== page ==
Despite this, the incidence rates in Asian countries remain twice as high as those in Africa and more than four times as high as rates in North America. The study will be published in an upcoming issue of Cancer Epidemiology Biomarkers and Prevention and appears early online.
Using data from the International Agency for Research on Cancer, American Cancer Society epidemiologists Melissa M. Center, MPH and Ahmedin Jemal, PhD examined recent trends in liver cancer incidence rates from 1993 to 2002 for 32 cancer registries worldwide. They also examined the male to female rate ratios for these and four additional registries, based on the 1998 incidence data.
They found liver cancer incidence rates for both men and women increased from 1993 to 2002 for eight of the 32 cancer registries considered in the analysis. Increases were largely confined to economically developed countries of Western Europe, North America, and Oceania and may be partly due to increased chronic HCV infection as a result of unscreened blood transfusions and contaminated needles used for medical purposes and with widespread intravenous drug use in previous decades. In contrast, rates decreased in both men and women in five registries including three in Asia. Despite this, incidence rates in Asian countries remain three to four times higher than those in low-risk areas with increasing rates. Male to female rate ratios varied from 0.9 in sub-Saharan African and South American registries to 5.0 (five men for every woman diagnosed) in France and Egypt.
The authors conclude that liver cancer incidence rates continue to increase in some low-risk parts of the world, while they are now decreasing in some of the highest risk countries in Asia. Additional studies looking at causation are needed, they say, to further elucidate factors contributing to these divergent liver cancer incidence trends worldwide.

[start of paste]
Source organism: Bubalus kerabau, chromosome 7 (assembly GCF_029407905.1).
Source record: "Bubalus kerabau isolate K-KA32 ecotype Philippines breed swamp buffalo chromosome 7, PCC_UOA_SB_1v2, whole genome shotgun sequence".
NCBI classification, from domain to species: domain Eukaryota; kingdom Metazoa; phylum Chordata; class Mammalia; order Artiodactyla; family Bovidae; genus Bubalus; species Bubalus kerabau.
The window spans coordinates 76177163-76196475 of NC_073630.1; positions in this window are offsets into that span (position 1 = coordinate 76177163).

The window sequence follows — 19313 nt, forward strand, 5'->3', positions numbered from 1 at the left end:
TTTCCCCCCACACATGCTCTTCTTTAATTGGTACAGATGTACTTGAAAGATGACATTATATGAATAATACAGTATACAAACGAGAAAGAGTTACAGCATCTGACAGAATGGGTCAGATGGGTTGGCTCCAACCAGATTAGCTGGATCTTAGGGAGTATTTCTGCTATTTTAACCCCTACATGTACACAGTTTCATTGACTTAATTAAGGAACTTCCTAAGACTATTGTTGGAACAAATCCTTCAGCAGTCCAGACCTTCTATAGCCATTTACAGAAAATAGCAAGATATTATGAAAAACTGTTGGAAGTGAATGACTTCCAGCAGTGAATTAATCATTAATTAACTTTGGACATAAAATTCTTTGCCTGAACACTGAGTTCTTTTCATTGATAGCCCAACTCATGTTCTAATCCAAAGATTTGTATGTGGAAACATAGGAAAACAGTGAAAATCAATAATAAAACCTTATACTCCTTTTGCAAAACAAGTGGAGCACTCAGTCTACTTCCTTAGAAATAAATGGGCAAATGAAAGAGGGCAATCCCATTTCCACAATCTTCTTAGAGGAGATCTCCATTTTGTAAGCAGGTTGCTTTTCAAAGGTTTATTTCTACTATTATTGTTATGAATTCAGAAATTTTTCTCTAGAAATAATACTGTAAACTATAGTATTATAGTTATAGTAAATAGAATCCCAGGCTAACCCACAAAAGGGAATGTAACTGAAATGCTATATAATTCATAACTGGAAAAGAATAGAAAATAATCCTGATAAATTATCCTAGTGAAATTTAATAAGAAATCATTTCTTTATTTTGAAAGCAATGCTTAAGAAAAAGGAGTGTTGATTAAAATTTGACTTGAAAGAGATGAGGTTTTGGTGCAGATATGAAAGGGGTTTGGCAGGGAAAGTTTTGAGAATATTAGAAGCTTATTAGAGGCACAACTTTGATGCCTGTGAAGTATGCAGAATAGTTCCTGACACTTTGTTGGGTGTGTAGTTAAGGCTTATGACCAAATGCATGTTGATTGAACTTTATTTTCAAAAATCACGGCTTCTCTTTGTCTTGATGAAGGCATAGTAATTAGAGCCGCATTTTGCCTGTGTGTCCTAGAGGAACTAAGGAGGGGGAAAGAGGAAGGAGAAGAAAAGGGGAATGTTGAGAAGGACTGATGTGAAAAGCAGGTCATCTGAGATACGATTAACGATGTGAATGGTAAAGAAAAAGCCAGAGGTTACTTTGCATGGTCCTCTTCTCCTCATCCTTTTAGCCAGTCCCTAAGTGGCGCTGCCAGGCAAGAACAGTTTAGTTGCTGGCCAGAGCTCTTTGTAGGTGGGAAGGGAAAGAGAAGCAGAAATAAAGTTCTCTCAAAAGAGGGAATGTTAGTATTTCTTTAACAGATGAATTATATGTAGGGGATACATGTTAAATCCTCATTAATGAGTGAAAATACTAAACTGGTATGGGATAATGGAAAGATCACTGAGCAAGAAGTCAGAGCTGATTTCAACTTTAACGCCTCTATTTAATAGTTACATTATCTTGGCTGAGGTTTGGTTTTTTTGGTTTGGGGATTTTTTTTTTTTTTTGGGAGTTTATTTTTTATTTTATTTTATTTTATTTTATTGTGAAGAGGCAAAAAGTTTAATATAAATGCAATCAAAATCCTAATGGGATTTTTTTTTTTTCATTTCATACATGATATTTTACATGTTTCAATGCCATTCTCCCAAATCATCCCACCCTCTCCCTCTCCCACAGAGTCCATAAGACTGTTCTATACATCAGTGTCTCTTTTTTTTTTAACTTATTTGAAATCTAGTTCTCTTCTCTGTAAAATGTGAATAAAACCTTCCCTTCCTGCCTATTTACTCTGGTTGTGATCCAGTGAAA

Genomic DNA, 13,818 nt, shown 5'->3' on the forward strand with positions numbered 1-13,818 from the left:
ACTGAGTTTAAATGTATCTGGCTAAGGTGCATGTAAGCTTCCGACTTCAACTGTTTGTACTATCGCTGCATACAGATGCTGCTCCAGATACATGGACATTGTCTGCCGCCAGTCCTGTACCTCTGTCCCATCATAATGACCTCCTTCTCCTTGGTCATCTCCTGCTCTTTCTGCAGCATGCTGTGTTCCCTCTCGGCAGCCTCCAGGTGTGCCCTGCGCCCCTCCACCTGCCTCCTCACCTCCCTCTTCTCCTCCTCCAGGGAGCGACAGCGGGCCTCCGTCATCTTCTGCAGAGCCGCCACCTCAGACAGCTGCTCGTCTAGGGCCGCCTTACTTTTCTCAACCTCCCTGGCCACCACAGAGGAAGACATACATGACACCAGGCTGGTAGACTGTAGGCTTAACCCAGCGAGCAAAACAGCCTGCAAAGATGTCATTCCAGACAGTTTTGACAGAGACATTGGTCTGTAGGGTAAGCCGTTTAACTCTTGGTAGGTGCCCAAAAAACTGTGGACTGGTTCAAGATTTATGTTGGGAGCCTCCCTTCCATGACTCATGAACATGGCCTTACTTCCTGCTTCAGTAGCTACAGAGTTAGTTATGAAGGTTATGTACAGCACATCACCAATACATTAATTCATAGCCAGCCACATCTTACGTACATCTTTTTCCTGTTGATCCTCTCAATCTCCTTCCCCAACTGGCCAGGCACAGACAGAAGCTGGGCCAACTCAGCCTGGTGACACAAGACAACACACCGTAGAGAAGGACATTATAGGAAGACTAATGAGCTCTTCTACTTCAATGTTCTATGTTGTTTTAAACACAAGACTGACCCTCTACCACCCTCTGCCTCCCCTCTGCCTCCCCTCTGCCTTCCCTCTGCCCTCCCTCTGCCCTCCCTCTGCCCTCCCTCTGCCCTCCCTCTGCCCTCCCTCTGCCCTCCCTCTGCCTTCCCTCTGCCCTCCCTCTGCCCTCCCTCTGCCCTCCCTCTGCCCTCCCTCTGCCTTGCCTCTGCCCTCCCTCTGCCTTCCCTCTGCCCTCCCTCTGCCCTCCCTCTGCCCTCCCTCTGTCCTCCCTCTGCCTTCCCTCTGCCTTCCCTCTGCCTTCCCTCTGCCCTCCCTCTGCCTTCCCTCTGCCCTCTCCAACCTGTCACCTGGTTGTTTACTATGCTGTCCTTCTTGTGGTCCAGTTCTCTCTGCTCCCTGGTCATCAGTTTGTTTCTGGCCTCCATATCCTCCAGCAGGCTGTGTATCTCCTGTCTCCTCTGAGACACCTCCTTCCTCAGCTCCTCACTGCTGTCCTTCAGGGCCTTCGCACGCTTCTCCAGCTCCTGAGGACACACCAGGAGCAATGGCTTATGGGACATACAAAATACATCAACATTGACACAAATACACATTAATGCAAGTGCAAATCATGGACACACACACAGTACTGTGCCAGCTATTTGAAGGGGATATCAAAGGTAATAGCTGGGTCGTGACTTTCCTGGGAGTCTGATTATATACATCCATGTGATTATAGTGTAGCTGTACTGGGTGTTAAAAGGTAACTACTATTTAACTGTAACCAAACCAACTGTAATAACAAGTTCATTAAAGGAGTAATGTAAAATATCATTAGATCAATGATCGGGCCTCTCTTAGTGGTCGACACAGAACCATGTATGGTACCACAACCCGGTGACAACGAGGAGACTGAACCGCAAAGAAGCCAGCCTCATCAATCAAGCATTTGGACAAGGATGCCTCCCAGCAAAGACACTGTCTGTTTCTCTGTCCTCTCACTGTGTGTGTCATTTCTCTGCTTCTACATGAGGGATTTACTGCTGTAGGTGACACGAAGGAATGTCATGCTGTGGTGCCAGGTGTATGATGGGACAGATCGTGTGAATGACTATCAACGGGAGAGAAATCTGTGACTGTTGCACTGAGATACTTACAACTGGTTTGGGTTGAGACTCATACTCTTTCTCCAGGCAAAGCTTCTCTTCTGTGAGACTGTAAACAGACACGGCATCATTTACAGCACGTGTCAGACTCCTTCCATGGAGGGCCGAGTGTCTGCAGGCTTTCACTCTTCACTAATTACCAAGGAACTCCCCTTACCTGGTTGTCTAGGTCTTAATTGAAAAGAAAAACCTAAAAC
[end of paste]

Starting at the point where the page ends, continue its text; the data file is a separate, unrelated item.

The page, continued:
"We hope our description of international liver cancer incidence trends may stimulate studies to further illustrate etiologic factors associated with these divergent liver cancer incidence trends worldwide," said Ms. Center.
Article: International Trends in Liver Cancer Incidence Rates, Melissa M. Center and Ahmedin Jemal, Cancer Epidemiol Biomarkers Published OnlineFirst September 15, 2011; doi: 10.1158/1055-9965.EPI-11-0643.
David Sampson | EurekAlert!
Some brain tumors may respond to immunotherapy, new study suggests
11.12.2018 | Columbia University Irving Medical Center
Climate change and air pollution damaging health and causing millions of premature deaths
30.11.2018 | International Institute for Applied Systems Analysis (IIASA)
What if a sensor sensing a thing could be part of the thing itself? Rice University engineers believe they have a two-dimensional solution to do just that.
Rice engineers led by materials scientists Pulickel Ajayan and Jun Lou have developed a method to make atom-flat sensors that seamlessly integrate with devices...
Scientists at the University of Stuttgart and the Karlsruhe Institute of Technology (KIT) succeed in important further development on the way to quantum Computers.
Quantum computers one day should be able to solve certain computing problems much faster than a classical computer. One of the most promising approaches is...
New Project SNAPSTER: Novel luminescent materials by encapsulating phosphorescent metal clusters with organic liquid crystals
Nowadays energy conversion in lighting and optoelectronic devices requires the use of rare earth oxides.
Scientists have discovered the first synthetic material that becomes thicker - at the molecular level - as it is stretched.
Researchers led by Dr Devesh Mistry from the University of Leeds discovered a new non-porous material that has unique and inherent "auxetic" stretching...
Scientists from the Theory Department of the Max Planck Institute for the Structure and Dynamics of Matter (MPSD) at the Center for Free-Electron Laser Science (CFEL) in Hamburg have shown through theoretical calculations and computer simulations that the force between electrons and lattice distortions in an atomically thin two-dimensional superconductor can be controlled with virtual photons. This could aid the development of new superconductors for energy-saving devices and many other technical applications.
The vacuum is not empty. It may sound like magic to laypeople but it has occupied physicists since the birth of quantum mechanics.
10.12.2018 | Event News
06.12.2018 | Event News
03.12.2018 | Event News
11.12.2018 | Studies and Analyses
11.12.2018 | Health and Medicine
11.12.2018 | Physics and Astronomy